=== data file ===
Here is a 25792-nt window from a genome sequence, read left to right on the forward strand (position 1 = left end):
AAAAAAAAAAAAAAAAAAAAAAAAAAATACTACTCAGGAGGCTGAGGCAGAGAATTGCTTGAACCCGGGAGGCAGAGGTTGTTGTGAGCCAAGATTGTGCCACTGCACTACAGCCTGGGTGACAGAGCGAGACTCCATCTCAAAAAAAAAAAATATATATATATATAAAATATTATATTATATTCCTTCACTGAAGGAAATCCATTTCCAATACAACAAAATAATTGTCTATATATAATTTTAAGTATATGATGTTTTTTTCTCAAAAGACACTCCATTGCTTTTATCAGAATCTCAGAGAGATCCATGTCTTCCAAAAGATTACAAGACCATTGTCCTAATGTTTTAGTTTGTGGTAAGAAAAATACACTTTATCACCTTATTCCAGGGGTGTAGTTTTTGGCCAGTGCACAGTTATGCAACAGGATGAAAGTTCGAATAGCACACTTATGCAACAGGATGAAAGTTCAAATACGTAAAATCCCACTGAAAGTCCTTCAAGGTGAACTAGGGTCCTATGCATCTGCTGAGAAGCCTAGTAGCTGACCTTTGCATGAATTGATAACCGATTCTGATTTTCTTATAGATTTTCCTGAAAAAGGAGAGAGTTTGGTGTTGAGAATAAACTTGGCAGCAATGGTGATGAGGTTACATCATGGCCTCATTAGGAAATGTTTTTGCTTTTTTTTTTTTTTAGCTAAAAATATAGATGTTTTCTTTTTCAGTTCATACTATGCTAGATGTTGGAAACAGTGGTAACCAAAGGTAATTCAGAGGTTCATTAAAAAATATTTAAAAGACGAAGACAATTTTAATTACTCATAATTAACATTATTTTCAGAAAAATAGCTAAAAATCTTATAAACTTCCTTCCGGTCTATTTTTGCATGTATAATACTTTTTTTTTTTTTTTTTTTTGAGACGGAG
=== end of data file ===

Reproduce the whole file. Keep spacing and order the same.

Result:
Here is a 25792-nt window from a genome sequence, read left to right on the forward strand (position 1 = left end):
AAAAAAAAAAAAAAAAAAAAAAAAAAATACTACTCAGGAGGCTGAGGCAGAGAATTGCTTGAACCCGGGAGGCAGAGGTTGTTGTGAGCCAAGATTGTGCCACTGCACTACAGCCTGGGTGACAGAGCGAGACTCCATCTCAAAAAAAAAAAATATATATATATATAAAATATTATATTATATTCCTTCACTGAAGGAAATCCATTTCCAATACAACAAAATAATTGTCTATATATAATTTTAAGTATATGATGTTTTTTTCTCAAAAGACACTCCATTGCTTTTATCAGAATCTCAGAGAGATCCATGTCTTCCAAAAGATTACAAGACCATTGTCCTAATGTTTTAGTTTGTGGTAAGAAAAATACACTTTATCACCTTATTCCAGGGGTGTAGTTTTTGGCCAGTGCACAGTTATGCAACAGGATGAAAGTTCGAATAGCACACTTATGCAACAGGATGAAAGTTCAAATACGTAAAATCCCACTGAAAGTCCTTCAAGGTGAACTAGGGTCCTATGCATCTGCTGAGAAGCCTAGTAGCTGACCTTTGCATGAATTGATAACCGATTCTGATTTTCTTATAGATTTTCCTGAAAAAGGAGAGAGTTTGGTGTTGAGAATAAACTTGGCAGCAATGGTGATGAGGTTACATCATGGCCTCATTAGGAAATGTTTTTGCTTTTTTTTTTTTTTAGCTAAAAATATAGATGTTTTCTTTTTCAGTTCATACTATGCTAGATGTTGGAAACAGTGGTAACCAAAGGTAATTCAGAGGTTCATTAAAAAATATTTAAAAGACGAAGACAATTTTAATTACTCATAATTAACATTATTTTCAGAAAAATAGCTAAAAATCTTATAAACTTCCTTCCGGTCTATTTTTGCATGTATAATACTTTTTTTTTTTTTTTTTTTTGAGACGGAG